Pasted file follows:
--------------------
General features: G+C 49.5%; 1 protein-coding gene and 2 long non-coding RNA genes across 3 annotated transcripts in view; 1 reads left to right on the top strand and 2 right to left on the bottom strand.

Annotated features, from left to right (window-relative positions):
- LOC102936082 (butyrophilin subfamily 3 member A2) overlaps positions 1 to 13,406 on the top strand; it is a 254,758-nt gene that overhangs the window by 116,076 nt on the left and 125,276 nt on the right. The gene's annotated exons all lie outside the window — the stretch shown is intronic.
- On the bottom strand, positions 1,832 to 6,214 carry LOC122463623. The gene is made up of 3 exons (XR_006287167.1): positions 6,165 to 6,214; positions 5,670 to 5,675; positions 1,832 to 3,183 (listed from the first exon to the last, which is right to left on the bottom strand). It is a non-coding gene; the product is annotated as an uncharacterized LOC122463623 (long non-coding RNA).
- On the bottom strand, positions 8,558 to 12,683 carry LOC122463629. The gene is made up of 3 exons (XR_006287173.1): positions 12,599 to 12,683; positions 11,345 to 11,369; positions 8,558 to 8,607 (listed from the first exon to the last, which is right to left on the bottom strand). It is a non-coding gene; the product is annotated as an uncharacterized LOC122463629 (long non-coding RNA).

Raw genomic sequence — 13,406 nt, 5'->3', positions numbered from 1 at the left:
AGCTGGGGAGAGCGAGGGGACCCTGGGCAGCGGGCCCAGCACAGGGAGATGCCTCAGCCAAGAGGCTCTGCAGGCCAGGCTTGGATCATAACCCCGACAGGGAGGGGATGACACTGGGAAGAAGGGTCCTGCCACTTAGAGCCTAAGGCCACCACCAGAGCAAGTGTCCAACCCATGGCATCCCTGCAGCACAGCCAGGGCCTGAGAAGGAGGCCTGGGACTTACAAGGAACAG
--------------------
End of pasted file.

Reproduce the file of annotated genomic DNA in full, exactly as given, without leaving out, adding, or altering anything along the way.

General features: G+C 49.5%; 1 protein-coding gene and 2 long non-coding RNA genes across 3 annotated transcripts in view; 1 reads left to right on the top strand and 2 right to left on the bottom strand.

Annotated features, from left to right (window-relative positions):
- LOC102936082 (butyrophilin subfamily 3 member A2) overlaps positions 1 to 13,406 on the top strand; it is a 254,758-nt gene that overhangs the window by 116,076 nt on the left and 125,276 nt on the right. The gene's annotated exons all lie outside the window — the stretch shown is intronic.
- On the bottom strand, positions 1,832 to 6,214 carry LOC122463623. The gene is made up of 3 exons (XR_006287167.1): positions 6,165 to 6,214; positions 5,670 to 5,675; positions 1,832 to 3,183 (listed from the first exon to the last, which is right to left on the bottom strand). It is a non-coding gene; the product is annotated as an uncharacterized LOC122463623 (long non-coding RNA).
- On the bottom strand, positions 8,558 to 12,683 carry LOC122463629. The gene is made up of 3 exons (XR_006287173.1): positions 12,599 to 12,683; positions 11,345 to 11,369; positions 8,558 to 8,607 (listed from the first exon to the last, which is right to left on the bottom strand). It is a non-coding gene; the product is annotated as an uncharacterized LOC122463629 (long non-coding RNA).

Raw genomic sequence — 13,406 nt, 5'->3', positions numbered from 1 at the left:
AGCTGGGGAGAGCGAGGGGACCCTGGGCAGCGGGCCCAGCACAGGGAGATGCCTCAGCCAAGAGGCTCTGCAGGCCAGGCTTGGATCATAACCCCGACAGGGAGGGGATGACACTGGGAAGAAGGGTCCTGCCACTTAGAGCCTAAGGCCACCACCAGAGCAAGTGTCCAACCCATGGCATCCCTGCAGCACAGCCAGGGCCTGAGAAGGAGGCCTGGGACTTACAAGGAACAG